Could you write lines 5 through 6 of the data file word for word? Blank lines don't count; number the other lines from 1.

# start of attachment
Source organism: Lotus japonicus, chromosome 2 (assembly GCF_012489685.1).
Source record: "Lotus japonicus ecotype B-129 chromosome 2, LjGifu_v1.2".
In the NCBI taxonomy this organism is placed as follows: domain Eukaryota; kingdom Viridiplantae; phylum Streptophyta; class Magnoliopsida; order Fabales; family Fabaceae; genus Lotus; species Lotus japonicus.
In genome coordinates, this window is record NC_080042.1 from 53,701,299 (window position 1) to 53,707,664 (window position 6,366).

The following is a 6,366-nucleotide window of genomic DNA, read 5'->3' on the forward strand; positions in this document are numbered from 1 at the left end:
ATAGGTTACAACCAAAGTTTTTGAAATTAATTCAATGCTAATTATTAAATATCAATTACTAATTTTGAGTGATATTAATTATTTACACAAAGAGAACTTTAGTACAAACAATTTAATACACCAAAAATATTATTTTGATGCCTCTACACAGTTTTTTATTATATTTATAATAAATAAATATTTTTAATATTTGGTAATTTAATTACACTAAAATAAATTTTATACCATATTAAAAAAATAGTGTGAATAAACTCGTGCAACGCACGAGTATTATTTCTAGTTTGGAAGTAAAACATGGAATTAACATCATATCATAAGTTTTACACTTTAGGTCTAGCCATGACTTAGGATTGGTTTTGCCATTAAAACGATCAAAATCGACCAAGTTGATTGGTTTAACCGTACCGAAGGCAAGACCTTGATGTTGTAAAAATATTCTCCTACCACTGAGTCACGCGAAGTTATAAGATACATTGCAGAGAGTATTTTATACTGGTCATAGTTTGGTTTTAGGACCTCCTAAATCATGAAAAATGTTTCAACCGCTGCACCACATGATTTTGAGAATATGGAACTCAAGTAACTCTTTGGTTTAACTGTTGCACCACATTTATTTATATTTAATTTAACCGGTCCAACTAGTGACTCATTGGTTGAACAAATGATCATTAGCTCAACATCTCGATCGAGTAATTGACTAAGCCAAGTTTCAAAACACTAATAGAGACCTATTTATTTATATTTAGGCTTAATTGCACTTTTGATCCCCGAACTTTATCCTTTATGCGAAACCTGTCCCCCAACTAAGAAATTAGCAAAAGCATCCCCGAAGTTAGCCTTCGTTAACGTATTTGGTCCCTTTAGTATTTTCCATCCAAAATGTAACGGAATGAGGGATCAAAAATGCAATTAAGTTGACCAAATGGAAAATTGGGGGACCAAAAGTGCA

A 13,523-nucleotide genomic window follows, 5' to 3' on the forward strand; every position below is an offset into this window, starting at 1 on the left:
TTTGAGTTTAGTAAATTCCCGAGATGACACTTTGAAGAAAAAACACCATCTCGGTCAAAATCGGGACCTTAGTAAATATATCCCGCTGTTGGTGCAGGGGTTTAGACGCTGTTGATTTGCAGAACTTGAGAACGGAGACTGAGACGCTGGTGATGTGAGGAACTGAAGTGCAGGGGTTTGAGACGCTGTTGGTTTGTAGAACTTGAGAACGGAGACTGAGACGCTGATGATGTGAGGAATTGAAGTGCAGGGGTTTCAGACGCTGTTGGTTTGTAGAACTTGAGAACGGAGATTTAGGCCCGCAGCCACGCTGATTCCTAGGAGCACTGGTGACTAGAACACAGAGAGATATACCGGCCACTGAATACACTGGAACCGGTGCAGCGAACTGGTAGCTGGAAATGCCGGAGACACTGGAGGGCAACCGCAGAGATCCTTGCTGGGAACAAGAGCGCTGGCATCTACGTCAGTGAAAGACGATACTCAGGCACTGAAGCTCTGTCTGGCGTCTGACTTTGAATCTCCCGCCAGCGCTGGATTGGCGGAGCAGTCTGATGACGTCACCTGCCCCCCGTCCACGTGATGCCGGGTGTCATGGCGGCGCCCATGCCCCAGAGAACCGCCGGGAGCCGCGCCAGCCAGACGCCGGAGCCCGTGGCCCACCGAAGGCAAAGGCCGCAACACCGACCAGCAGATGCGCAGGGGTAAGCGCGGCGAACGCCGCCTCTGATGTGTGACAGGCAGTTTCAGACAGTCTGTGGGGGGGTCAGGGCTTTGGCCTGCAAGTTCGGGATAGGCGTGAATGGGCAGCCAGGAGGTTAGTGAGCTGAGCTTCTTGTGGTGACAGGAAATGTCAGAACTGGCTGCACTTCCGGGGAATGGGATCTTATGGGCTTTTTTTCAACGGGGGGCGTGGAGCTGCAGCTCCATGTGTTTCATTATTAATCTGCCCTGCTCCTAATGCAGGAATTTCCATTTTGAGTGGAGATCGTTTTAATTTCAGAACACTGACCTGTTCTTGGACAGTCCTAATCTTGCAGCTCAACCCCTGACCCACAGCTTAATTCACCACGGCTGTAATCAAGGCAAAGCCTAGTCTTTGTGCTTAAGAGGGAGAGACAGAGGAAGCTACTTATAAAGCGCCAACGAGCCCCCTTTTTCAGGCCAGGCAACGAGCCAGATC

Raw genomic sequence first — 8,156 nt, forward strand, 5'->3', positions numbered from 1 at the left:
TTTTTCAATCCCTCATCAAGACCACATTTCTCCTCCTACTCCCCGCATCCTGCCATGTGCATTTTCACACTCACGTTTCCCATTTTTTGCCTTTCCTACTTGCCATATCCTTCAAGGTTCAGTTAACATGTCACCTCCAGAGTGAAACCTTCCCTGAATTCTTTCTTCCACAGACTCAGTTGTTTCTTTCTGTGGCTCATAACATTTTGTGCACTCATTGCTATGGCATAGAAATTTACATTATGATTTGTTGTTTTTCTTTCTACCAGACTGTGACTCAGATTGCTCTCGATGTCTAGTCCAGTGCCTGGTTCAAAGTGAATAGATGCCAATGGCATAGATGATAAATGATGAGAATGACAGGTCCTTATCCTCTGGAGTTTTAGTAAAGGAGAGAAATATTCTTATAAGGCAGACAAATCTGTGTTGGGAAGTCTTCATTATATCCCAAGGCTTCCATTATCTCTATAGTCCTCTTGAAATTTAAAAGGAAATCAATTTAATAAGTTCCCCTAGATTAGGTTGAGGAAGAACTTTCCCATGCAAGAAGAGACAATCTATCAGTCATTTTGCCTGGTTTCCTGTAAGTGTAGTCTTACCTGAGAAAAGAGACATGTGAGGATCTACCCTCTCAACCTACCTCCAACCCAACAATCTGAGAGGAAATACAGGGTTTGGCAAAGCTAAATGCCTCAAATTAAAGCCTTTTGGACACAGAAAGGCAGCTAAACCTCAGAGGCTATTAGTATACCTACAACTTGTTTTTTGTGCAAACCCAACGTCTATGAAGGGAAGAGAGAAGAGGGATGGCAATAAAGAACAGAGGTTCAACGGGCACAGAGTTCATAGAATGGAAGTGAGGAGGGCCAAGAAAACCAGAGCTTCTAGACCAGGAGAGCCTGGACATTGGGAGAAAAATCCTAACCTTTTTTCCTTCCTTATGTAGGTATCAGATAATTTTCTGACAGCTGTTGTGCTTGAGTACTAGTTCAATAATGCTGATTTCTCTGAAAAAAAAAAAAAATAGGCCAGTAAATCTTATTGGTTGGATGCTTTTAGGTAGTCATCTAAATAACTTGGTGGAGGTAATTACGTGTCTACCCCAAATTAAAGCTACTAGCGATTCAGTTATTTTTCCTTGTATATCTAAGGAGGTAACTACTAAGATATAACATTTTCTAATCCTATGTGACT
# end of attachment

The following is a 6,366-nucleotide window of genomic DNA, read 5'->3' on the forward strand; positions in this document are numbered from 1 at the left end:
ATAGGTTACAACCAAAGTTTTTGAAATTAATTCAATGCTAATTATTAAATATCAATTACTAATTTTGAGTGATATTAATTATTTACACAAAGAGAACTTTAGTACAAACAATTTAATACACCAAAAATATTATTTTGATGCCTCTACACAGTTTTTTATTATATTTATAATAAATAAATATTTTTAATATTTGGTAATTTAATTACACTAAAATAAATTTTATACCATATTAAAAAAATAGTGTGAATAAACTCGTGCAACGCACGAGTATTATTTCTAGTTTGGAAGTAAAACATGGAATTAACATCATATCATAAGTTTTACACTTTAGGTCTAGCCATGACTTAGGATTGGTTTTGCCATTAAAACGATCAAAATCGACCAAGTTGATTGGTTTAACCGTACCGAAGGCAAGACCTTGATGTTGTAAAAATATTCTCCTACCACTGAGTCACGCGAAGTTATAAGATACATTGCAGAGAGTATTTTATACTGGTCATAGTTTGGTTTTAGGACCTCCTAAATCATGAAAAATGTTTCAACCGCTGCACCACATGATTTTGAGAATATGGAACTCAAGTAACTCTTTGGTTTAACTGTTGCACCACATTTATTTATATTTAATTTAACCGGTCCAACTAGTGACTCATTGGTTGAACAAATGATCATTAGCTCAACATCTCGATCGAGTAATTGACTAAGCCAAGTTTCAAAACACTAATAGAGACCTATTTATTTATATTTAGGCTTAATTGCACTTTTGATCCCCGAACTTTATCCTTTATGCGAAACCTGTCCCCCAACTAAGAAATTAGCAAAAGCATCCCCGAAGTTAGCCTTCGTTAACGTATTTGGTCCCTTTAGTATTTTCCATCCAAAATGTAACGGAATGAGGGATCAAAAATGCAATTAAGTTGACCAAATGGAAAATTGGGGGACCAAAAGTGCA